Turkish President Recep Tayyip Erdoğan caused waves at the June 2021 NATO summit, announcing that Turkey would continue to protect Kabul airport following the complete NATO withdrawal. Kabul airport is Afghanistan’s principal air connection to the outside world, and vital for the security of diplomats and aid workers in the country.
The proposal needs to be seen in the context of the broad militarisation of Turkish foreign policy. In recent years, Ankara has deployed armed forces for geopolitical leverage in Syria, Somalia, Libya, the Eastern Mediterranean and Azerbaijan. The associated costs have remained very low, further emboldening Turkish policy-makers. In Somalia and Syria the Turkish military also gained experience operating in theatres where armed militants pose significant security challenges.
The main factor behind the airport proposal, however, is Turkish-American relations: Ankara hopes to regain favour with Washington after a string of diplomatic crises. The Turkish side knows its hand is weakened by issues such as its acquisition of the Russian S400 air defence system and Washington’s responses including CAATSA sanctions and removing Turkish manufacturers from the supply chain for the new F35 warplane. The proposal to help out in Afghanistan emerged as an obvious way to improve bilateral relations with Washington.
As the only Muslim-majority member of NATO, Turkey played important roles in Afghanistan. Former Turkish Foreign Minister Hikmet Çetin served as the NATO’s first Senior Civilian Representative in Afghanistan and Turkish officers twice commanded the International Security Assistance Force (ISAF). There are currently 500 Turkish soldiers serving with the NATO mission. Turkey never deployed a combat force, however. The Taliban in turn avoided targeting Turkish forces; there has in fact only been one attack on a Turkish unit.
Additionally, Turkish state institutions and NGOs conduct a broad range of cultural and educational activities and supply extensive humanitarian aid. Reports confirm the ability of Turkish officials and volunteers to engage with Afghan society on equal terms. Shared religious and cultural elements certainly help. Although the Taliban accuses of Ankara being too pro-Uzbek, Turkey is viewed very positively across Afghan society. This, together with its ability to talk with all sides and its non-combat role in ISAF, places Turkey in a unique position.
However, protecting Kabul airport would change the nature of Turkey’s involvement. While the Afghan government welcomed the idea, the Taliban has repeatedly declared that it will not tolerate even a residual foreign force. That implies that the Taliban would target Turkish troops risking drastic consequences for Turkey. In order to avoid this, Turkey’s extended stay requires prior agreement with all Afghan parties, and Ankara will use its diplomatic capacity to seek such an agreement. Moreover, rather than focusing solely on leaving a residual force, Turkey could use its diplomatic and humanitarian leverage to pursue a more comprehensive approach to the Afghan problem.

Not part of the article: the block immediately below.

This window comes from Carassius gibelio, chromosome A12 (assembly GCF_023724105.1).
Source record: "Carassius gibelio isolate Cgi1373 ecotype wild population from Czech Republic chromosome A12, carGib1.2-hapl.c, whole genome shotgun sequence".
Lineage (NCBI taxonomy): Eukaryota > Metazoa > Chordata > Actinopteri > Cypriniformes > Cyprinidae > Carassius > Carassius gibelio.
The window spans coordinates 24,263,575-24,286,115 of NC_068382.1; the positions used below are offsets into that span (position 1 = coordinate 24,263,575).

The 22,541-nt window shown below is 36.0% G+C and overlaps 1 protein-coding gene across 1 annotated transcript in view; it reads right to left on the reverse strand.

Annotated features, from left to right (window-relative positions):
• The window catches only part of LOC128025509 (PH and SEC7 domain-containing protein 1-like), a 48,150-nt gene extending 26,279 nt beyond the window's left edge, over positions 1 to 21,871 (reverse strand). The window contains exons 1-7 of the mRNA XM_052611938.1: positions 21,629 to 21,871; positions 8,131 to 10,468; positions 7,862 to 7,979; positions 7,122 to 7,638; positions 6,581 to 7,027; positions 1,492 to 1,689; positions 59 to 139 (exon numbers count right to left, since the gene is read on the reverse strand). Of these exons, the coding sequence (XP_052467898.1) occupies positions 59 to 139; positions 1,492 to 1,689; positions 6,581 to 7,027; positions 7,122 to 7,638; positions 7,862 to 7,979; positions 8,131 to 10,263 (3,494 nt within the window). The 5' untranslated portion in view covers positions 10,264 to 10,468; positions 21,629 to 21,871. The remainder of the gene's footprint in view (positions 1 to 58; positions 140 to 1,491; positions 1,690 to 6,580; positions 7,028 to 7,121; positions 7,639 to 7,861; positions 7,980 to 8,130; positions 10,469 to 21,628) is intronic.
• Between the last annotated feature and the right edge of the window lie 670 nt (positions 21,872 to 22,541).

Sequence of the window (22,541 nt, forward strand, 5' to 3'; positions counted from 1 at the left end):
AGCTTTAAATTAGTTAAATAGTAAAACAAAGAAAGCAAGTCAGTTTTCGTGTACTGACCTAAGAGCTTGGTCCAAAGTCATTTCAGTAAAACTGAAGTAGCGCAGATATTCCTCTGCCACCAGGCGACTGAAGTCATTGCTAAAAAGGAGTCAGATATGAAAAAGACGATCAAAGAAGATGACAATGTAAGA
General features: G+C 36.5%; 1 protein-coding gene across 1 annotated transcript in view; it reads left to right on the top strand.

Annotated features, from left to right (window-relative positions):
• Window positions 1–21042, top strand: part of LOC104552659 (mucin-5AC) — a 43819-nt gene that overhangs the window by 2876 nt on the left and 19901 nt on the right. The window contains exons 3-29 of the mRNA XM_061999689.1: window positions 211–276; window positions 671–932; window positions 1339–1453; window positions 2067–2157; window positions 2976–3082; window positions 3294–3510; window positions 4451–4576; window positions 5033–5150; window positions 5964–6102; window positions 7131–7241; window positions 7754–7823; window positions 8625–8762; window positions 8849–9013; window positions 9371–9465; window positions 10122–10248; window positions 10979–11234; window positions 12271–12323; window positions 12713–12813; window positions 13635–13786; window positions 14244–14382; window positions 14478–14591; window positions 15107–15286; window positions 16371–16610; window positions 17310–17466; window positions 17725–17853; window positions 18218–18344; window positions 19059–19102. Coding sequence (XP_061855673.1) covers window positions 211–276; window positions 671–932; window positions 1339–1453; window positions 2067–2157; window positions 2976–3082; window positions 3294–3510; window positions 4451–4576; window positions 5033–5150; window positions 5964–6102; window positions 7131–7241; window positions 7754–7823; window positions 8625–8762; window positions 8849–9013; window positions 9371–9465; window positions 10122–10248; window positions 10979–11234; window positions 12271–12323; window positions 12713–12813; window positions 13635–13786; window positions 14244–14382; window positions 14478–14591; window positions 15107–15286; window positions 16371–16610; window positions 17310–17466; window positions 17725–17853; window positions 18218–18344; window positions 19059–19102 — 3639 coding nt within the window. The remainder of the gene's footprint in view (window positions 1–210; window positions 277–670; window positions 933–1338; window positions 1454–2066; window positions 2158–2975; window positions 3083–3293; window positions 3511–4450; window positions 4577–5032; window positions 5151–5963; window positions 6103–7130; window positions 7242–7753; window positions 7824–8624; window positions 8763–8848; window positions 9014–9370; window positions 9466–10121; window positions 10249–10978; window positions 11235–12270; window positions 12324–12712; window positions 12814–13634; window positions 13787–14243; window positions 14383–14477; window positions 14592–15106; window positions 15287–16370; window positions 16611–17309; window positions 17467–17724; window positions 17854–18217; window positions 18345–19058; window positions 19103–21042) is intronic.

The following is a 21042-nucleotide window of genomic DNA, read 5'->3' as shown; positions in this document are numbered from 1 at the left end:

The current peace agreement involves only the United States and the Taliban; there is as yet no peace agreement between the Afghan government and the Taliban. As the withdrawal of NATO forces accelerates, the conflict is now between the Taliban and Afghan government forces. Despite NATO’s decades of investment, the Afghan army is no match for the Taliban. In fact, a major Taliban offensive is already under way. Kabul may not fall immediately, but time is on the side of the insurgents. But if the Taliban overplays its hand and tries to dominate the entire country, there will be a backlash, particularly from the non-Pashtun ethnic communities.
In that case, Afghanistan is likely to descend back into civil war. Under such circumstances, a Turkish military presence would be too risky and unsustainable, even with agreements with the government and the Taliban. Rather than focusing only on protecting Kabul airport, Turkey should place its diplomatic weight behind a peaceful settlement between the Taliban and the government before violence spirals out of control. The first step towards a broader agreement between the Afghan parties themselves would be for Ankara to reach agreement with each of them. This road is arguably a stony one, but offers much greater rewards. Turkey would certainly need the support of other countries to overcome the obstacles involved.
The first challenge is to bring the Taliban to the negotiating table with the Afghan government, which Turkey and the international community have so far failed to achieve. Here, Turkey can benefit from its exceptionally good relations with Pakistan and Qatar. Qatar is home to the Taliban’s only external office and relations are cordial. Pakistan, where many senior Taliban leaders reside, has the greatest leverage. Even though large segments of Afghan society frown on Pakistan’s involvement in their country, its influence over the Taliban would be crucial for reaching a negotiated settlement.
Europe should be more active and support Ankara’s efforts diplomatically and economically. As well as that being the morally right thing to do, Europe has a tangible interest too. A resurgence of fighting in Afghanistan would trigger a wave of migration. Afghans are already the second-largest migrant community in Turkey after the 3.6 million Syrians, and they formed the second-largest group of new asylum applications in Germany in 2020. Given Iran’s open door policy, it would be realistic to expect waves of Afghan migration to Turkey and on to Europe. The spectre of a new refugee crisis looms.